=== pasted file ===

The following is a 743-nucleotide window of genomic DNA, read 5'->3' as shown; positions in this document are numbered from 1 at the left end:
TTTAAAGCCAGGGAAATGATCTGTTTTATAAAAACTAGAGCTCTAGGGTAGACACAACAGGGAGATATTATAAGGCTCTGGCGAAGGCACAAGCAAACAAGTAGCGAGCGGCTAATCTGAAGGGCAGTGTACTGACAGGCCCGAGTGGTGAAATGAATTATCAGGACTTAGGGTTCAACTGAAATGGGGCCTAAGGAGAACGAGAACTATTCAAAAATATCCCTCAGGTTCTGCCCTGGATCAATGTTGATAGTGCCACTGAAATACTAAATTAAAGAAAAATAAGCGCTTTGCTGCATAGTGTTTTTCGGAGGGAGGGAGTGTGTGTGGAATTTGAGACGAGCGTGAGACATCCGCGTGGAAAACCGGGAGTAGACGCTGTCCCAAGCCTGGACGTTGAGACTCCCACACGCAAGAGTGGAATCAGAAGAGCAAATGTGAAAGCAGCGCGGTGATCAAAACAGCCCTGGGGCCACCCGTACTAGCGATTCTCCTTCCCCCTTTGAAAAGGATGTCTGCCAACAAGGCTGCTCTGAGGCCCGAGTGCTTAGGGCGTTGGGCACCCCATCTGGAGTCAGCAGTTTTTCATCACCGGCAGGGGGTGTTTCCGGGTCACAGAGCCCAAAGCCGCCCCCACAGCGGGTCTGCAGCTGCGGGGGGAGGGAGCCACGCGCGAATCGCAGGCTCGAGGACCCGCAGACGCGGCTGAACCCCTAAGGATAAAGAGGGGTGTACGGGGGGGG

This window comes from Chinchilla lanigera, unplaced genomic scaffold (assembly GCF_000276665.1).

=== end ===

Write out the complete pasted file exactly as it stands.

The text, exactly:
The following is a 743-nucleotide window of genomic DNA, read 5'->3' as shown; positions in this document are numbered from 1 at the left end:
TTTAAAGCCAGGGAAATGATCTGTTTTATAAAAACTAGAGCTCTAGGGTAGACACAACAGGGAGATATTATAAGGCTCTGGCGAAGGCACAAGCAAACAAGTAGCGAGCGGCTAATCTGAAGGGCAGTGTACTGACAGGCCCGAGTGGTGAAATGAATTATCAGGACTTAGGGTTCAACTGAAATGGGGCCTAAGGAGAACGAGAACTATTCAAAAATATCCCTCAGGTTCTGCCCTGGATCAATGTTGATAGTGCCACTGAAATACTAAATTAAAGAAAAATAAGCGCTTTGCTGCATAGTGTTTTTCGGAGGGAGGGAGTGTGTGTGGAATTTGAGACGAGCGTGAGACATCCGCGTGGAAAACCGGGAGTAGACGCTGTCCCAAGCCTGGACGTTGAGACTCCCACACGCAAGAGTGGAATCAGAAGAGCAAATGTGAAAGCAGCGCGGTGATCAAAACAGCCCTGGGGCCACCCGTACTAGCGATTCTCCTTCCCCCTTTGAAAAGGATGTCTGCCAACAAGGCTGCTCTGAGGCCCGAGTGCTTAGGGCGTTGGGCACCCCATCTGGAGTCAGCAGTTTTTCATCACCGGCAGGGGGTGTTTCCGGGTCACAGAGCCCAAAGCCGCCCCCACAGCGGGTCTGCAGCTGCGGGGGGAGGGAGCCACGCGCGAATCGCAGGCTCGAGGACCCGCAGACGCGGCTGAACCCCTAAGGATAAAGAGGGGTGTACGGGGGGGG

This window comes from Chinchilla lanigera, unplaced genomic scaffold (assembly GCF_000276665.1).